and about compositional techniques. it is capable of producing a wide array of musical styles. Composers can generate scores for acoustic works. forming a bridge to the musical traditions of the past. Music generated with FollowPlay can be recorded and edited with a sequencer. Interpreter Objects provide an intuitive platform for real-time exploration of musical processes. FollowPlay also hold great promise as an interactive tool for teaching students about the fundamental parameters of music. improvise with other musicians. running concurrently with FollowPlay. create a powerful working environment for composers. I look forward to other composers adding to the collection. From there. The benefit of getting immediate aural feedback from this kind of experimentation cannot be overemphasized. such as Vision . and contributing their own musical viewpoints. it is possible to get a musical score using a notation program. This immediacy with generating and manipulating musical materials provides the composer with an interactive laboratory where musical ideas and time-varying compositional processes are quickly realized and refined. FollowPlay has already been used successfully for several interactive pieces which suggest a new paradigm for computer music. or shape interactive pieces on-the-spot during rehearsals or performances. perform solo computer pieces. such as Finale . one where the very fabric of a composition is informed by the subtleties of detail displayed by a master performer (see this conference's concert program notes for a description of the author's Snake Charmer ). it can expand indefinitely (up to the memory limit) and new objects will be added as problems are solved and processes invented.Other Macintosh programs. Computer music based on musical gesture imparts a human musical sense to a machine. Since the modular program structure is open-ended. while inviting our most highly esteemed musicians to participate in the process of making music in the computer age. The benefit of quickly seeing compositional algorithms as music on a page facilitates the careful fine-tuning of each algorithm. 3 . Although the program is admittedly biased towards processes that reflect a personal approach to composition. and is enormously helpful in discovering the musical capabilities of FollowPlay .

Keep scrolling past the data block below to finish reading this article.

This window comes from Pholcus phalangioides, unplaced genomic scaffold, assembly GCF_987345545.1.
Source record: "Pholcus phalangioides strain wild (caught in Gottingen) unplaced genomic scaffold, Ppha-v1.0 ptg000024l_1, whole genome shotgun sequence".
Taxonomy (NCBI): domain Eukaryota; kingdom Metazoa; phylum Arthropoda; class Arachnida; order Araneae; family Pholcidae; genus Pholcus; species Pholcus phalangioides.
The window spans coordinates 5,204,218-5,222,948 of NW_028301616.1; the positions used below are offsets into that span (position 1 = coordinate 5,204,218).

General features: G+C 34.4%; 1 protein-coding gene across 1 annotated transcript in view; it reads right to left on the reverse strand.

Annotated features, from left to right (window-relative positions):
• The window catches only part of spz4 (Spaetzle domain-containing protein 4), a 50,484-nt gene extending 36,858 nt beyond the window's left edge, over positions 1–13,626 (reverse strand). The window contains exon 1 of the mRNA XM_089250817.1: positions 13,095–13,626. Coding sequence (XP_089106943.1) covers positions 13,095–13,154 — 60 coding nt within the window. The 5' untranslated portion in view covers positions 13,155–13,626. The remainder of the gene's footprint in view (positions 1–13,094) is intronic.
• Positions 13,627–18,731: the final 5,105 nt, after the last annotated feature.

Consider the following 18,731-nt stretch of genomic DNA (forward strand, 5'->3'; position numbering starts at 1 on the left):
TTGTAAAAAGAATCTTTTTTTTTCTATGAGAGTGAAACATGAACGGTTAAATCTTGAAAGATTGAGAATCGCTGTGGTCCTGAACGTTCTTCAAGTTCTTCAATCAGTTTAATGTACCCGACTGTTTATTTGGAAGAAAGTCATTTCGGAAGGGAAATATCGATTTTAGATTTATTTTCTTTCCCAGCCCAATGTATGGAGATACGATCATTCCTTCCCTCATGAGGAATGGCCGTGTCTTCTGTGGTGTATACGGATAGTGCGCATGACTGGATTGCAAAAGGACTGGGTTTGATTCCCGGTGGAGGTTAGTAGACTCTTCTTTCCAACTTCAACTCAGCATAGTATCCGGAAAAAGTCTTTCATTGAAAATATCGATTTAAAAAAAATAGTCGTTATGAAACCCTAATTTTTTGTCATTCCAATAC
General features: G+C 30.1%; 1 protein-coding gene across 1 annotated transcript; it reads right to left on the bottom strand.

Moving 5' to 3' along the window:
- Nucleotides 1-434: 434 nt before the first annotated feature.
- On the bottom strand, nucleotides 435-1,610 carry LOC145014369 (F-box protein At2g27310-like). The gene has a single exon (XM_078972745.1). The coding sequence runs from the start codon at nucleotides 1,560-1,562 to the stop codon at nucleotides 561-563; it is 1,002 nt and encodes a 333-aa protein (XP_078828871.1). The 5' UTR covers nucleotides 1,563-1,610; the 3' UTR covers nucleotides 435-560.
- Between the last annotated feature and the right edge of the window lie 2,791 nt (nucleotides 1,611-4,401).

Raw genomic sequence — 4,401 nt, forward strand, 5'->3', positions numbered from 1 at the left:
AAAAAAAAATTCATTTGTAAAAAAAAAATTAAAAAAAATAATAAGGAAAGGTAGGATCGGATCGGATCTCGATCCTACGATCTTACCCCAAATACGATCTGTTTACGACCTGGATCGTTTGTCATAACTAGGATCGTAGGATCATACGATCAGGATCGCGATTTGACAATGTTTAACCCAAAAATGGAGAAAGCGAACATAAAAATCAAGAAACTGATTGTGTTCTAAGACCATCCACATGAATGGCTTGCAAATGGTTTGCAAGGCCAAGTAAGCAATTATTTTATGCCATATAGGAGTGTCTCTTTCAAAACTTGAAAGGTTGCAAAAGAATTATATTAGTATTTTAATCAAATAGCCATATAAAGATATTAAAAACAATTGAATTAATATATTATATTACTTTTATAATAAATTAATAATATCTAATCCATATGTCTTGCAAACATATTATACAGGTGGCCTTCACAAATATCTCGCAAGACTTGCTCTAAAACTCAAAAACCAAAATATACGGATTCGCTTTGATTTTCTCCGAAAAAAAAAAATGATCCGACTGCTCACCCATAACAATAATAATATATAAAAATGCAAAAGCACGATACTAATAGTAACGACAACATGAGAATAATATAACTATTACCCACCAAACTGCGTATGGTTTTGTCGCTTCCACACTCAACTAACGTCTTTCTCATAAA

Miller and David Zicarelli. Opcode International Systems. Todd. "Feature Classification and Related Response in a Real-time Interactive Music System. "Interactive Signal Processing for Acoustic Instruments." Proceedings of the 1990 International Computer Music Conference.An Interactive Graphic Programming Environment. " The Patcher.References Puckette. Menlo Park. Winkler. Inc. Robert. MAX ." Proceedings of the 1991 4 .. Miller.1990. Computer Music Conference. Rowe. Puckette." Proceedings of the 1988 International Computer Music Conference.